I thought at least I can give the queen, and I should be fine, but I’d missed Nf5 completely. Now I’m probably… not probably, now I think I’m lost!
Carlsen found himself with just two minor pieces for a queen, but he felt his opponent made a "conceptual" mistake just before the time control, and soon the world number-one had found a path to safety. That game is our second Game of the Day.
Asked if it had been a tough day, Carlsen replied:
No, we’ve won two matches in a row now, so that’s good. Obviously for me it was not a great game, but at least I saved it and it won us the match, so still good!
A win for 21-year-old IM Tor Fredrik Kaasen on the bottom board gave Norway a 2.5-1.5 win over Denmark and now, for the first time in 18 classical games, Carlsen may finally play an opponent rated 2700 again. Unless either player is rested, he's set to take on his world championship second, Dutch GM Jorden van Foreest in Round 8.
Bulgaria are led by former Women's World Champion Antoaneta Stefanova | photo: Mark Livshitz, ECU
The women's competition had looked like a two-horse race, until Bulgaria beat both horses, defeating Azerbaijan 2.5-1.5 in round six, then France 3-1 in Round 7. On both occasions 20-year-old 2023 Women's World Cup runner-up Nurgyul Salimova notched up a point, as part of a three-game winning streak.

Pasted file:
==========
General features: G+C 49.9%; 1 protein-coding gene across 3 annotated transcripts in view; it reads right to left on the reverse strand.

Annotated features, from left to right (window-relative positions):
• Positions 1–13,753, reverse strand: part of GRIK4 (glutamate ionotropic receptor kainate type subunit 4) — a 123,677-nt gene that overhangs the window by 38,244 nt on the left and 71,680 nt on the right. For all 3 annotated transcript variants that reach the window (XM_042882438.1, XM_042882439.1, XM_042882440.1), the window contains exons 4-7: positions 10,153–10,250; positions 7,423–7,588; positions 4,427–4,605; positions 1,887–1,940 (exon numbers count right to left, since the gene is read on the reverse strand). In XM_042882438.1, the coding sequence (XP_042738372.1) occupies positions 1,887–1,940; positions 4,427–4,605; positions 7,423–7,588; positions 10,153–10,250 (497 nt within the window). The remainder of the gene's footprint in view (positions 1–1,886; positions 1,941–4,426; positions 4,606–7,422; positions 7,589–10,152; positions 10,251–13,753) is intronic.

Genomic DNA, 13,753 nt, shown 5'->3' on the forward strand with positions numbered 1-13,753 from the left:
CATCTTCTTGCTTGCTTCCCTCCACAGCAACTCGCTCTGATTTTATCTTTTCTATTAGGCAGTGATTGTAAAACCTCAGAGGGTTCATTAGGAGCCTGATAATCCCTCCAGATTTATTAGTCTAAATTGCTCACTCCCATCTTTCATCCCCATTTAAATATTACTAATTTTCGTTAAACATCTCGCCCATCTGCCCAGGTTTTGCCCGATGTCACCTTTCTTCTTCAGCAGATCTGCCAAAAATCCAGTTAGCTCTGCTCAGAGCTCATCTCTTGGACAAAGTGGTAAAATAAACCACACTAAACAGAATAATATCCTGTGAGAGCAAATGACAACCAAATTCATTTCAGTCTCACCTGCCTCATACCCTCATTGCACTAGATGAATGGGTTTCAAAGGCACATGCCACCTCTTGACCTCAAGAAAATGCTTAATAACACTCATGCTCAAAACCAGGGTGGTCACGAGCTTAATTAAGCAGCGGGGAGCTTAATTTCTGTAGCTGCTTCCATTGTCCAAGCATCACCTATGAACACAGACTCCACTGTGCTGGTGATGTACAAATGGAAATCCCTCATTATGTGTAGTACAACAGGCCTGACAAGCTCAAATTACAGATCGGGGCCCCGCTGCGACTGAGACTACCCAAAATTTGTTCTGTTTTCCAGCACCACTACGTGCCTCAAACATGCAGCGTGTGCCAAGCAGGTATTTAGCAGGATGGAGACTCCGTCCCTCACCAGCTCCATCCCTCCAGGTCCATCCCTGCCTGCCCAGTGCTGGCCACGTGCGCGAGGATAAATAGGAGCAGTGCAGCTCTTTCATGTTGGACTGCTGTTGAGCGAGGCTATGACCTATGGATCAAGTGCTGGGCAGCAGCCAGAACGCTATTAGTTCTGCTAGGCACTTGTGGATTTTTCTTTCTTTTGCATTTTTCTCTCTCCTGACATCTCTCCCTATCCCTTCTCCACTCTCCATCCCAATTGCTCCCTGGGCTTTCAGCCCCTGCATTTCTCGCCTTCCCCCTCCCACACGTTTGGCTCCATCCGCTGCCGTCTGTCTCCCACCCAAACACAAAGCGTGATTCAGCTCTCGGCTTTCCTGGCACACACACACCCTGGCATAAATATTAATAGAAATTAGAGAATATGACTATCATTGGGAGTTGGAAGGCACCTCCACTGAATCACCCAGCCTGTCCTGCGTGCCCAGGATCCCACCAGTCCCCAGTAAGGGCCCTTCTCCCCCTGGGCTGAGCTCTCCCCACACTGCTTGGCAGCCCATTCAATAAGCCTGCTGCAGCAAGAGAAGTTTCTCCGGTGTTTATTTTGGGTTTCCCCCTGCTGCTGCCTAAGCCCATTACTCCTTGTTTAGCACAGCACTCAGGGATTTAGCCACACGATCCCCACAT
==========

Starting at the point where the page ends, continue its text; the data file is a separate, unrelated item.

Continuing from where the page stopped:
That left Bulgaria a point clear of France and Azerbaijan, while Poland (who beat Germany) and Greece are only another point off the pace.
19th-seed Greece continues to dazzle, with 23-year-old IM Stavroula Tsolakidou leading the way.
Tsolakidou in fact seems to have met the requirements for a seven-game grandmaster norm. It's not just the results, but the games that have been hugely impressive, with the win over Hoang Thanh Trang a perfect punishment of one inaccuracy by her opponent.
The podium is within touching distance for Greece, but we have two intense rounds to go in both sections, with no runaway leaders and everything to play for.
Laurent Fressinet's France are just one point behind the leaders | photo: Mark Livshitz, ECU